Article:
Other standouts in the interior include the full panoramic glass roof, which is treated to block over 99.9 percent of UV light. It also made for a great viewing window for back seat passengers when going up long mountain roads or steep trails. The 1,000 lumen LED flashlight integrated into the driver’s door panel was another nice touch, as was the portable Bluetooth speaker/lantern that slides under the front center console—both get recharged when docked. A 1,200 watt sound system by Meridian keeps the tunes flowing loud and clear throughout the cabin on any type of trip, though the immersive experience is heightened by not having to compete with engine noise.
For all of your interfacing needs, there’s a 16-inch center touchscreen display, along with a smaller display for the driver that shows speed, gear selection (accessed through a touch-sensitive drive stalk on the right), warning lights, and smart cruise control/advanced driver-assistance system (ADAS). Other input can be controlled through the steering wheel, which has two multi-functional thumb controls; the stalk on the lefthand side controls lighting.
Using all of the interface options was slightly confusing at first, but after fiddling with most of them, it came pretty naturally. Using the touchscreen while actively off-roading though, can be a challenge. That’s one time when physical buttons are much appreciated, but the engineers on hand suggested an Alexa-based voice control may be added soon OTA (Amazon initially invested $700 million into the company in 2019).
Outfitting the exterior
This is billed as an electric adventure vehicle. It’s not made for hauling plywood back from Home Depot, or working on a muddy construction site (though it can handle both scenarios with ease). It’s a truck made for fast charging through the great outdoors. And for that purpose, Rivian’s added a bunch of cool accessories to make your time more efficient and enjoyable.
The most hyped feature is the Gear Tunnel, a 65-inch passage that lies behind the rear passengers and in front of the 29.2 cu. ft. truck bed (83.6 inches long with the tailgate down). It’s fully enclosed with two swing-down doors on either end that act as steps (or seats) that can hold up to 300 lbs and have hidden storage spots for first aid kits or other accessories. Rivian also did a collab with Japanese outdoor leisure gear stalwart Snow Peak and produced a slide-away kitchen that fits in the tunnel. The $5,000 add-on has a two-burner induction stovetop, along with a sink and drawers that hold cork cutouts for a full Snow Peak outdoor kitchen load out (titanium sporks not included).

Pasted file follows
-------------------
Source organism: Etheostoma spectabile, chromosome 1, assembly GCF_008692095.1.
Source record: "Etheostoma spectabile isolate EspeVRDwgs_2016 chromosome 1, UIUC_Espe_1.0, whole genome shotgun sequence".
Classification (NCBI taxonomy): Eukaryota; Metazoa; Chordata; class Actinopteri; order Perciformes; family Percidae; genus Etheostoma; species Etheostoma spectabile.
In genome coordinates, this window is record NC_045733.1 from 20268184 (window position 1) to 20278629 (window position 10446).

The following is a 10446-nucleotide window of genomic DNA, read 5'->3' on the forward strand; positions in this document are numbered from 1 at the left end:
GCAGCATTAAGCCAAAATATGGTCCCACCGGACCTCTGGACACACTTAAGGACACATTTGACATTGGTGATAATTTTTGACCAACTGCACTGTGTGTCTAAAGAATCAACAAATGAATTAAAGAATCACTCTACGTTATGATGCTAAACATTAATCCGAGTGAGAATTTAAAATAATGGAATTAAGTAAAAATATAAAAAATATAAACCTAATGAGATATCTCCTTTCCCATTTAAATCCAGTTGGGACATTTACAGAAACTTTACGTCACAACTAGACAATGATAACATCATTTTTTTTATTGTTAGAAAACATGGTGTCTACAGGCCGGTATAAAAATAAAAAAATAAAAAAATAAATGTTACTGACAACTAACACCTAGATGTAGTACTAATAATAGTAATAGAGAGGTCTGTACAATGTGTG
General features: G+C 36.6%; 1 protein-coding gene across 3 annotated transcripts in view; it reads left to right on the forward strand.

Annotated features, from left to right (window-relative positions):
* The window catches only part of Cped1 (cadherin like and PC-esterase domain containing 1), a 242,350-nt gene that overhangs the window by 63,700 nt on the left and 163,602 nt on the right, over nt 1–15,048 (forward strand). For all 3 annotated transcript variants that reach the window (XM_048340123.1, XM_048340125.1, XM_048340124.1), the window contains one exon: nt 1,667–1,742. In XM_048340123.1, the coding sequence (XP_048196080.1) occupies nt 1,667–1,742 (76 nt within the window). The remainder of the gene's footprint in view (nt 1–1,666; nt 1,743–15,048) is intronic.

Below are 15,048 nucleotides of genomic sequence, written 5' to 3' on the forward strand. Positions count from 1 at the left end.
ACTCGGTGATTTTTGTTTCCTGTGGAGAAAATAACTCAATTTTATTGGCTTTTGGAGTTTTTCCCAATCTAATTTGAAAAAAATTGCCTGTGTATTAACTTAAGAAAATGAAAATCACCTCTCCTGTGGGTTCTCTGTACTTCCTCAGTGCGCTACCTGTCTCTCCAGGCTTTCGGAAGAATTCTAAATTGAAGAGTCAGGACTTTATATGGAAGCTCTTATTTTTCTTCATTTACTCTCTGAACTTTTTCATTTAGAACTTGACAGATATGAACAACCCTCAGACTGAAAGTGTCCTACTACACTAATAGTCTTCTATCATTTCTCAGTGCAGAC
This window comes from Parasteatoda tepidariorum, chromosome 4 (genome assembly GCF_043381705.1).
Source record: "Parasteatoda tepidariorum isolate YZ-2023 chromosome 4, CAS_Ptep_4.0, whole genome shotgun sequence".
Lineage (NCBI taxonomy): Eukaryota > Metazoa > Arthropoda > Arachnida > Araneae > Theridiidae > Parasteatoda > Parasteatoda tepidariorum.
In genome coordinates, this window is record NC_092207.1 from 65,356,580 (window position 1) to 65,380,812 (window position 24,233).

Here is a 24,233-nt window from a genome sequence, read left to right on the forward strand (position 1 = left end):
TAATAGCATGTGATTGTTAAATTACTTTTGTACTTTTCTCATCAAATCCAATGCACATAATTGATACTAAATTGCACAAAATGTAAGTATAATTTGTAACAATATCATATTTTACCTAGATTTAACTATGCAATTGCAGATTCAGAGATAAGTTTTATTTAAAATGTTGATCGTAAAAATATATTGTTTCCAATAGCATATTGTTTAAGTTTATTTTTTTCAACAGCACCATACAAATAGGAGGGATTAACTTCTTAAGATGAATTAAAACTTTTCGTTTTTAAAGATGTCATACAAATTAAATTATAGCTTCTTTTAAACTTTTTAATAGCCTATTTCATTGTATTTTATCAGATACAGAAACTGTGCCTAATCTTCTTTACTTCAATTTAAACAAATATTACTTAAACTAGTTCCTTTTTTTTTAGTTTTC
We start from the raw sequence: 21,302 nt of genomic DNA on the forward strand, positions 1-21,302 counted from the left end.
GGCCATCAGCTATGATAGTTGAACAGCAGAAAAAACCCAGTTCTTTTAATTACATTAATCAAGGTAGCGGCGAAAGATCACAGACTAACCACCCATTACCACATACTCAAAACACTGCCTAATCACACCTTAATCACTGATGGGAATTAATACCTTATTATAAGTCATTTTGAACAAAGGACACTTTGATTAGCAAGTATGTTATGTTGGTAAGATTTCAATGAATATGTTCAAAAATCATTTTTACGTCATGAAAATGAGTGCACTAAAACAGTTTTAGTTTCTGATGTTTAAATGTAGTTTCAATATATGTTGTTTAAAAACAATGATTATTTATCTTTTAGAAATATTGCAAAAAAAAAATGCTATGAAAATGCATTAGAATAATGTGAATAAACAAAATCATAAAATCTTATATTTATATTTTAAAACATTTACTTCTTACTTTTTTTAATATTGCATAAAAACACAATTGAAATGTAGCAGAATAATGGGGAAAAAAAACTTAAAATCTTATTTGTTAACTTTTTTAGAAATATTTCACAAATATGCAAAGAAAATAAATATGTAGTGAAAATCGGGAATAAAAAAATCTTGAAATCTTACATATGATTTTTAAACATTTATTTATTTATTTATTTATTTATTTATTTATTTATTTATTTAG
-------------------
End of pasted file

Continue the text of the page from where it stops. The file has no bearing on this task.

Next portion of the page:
Other awesome outdoor accessories include a Yakima branded rooftop tent that rests on the Yakima co-developed adjustable roof racks, which are extremely easy to unlatch and relocate as both the bed rails and the roof have four hook-in points for the racks. Rivian has plans to roll out even more outdoor-focused accessories as production gets up and rolling over the years.
The bed includes a 150 psi digital on-board air compressor (separate from the air suspension) and 20-foot air hose for touch ups post-off-roading. That unit also includes two points for attaching an 8-foot locking cable that can reach bikes mounted on the roof. Other features in the bed include two LED side lights, two 12 volt household outlets, an electric tonneau cover that can be operated on the fly, and storage (14.3 cu. ft.) under the bed that can hold a full-size spare. Other storage options include the front trunk at 11 cu. ft. which has features like a powered lid, cargo net, and another 12 volt outlet.
After years of waiting, with supply chains hobbled by the pandemic, the Rivian R1T is here, beating out all other electric trucks. In my two-day test drive, it proved to be powerful, extremely capable, superbly composed on challenging mountain pass roads, and packed with features to make you want to spend more time in the remote wilderness.
The Rivian R1T starts at $67,500 and is available for delivery in January 2022.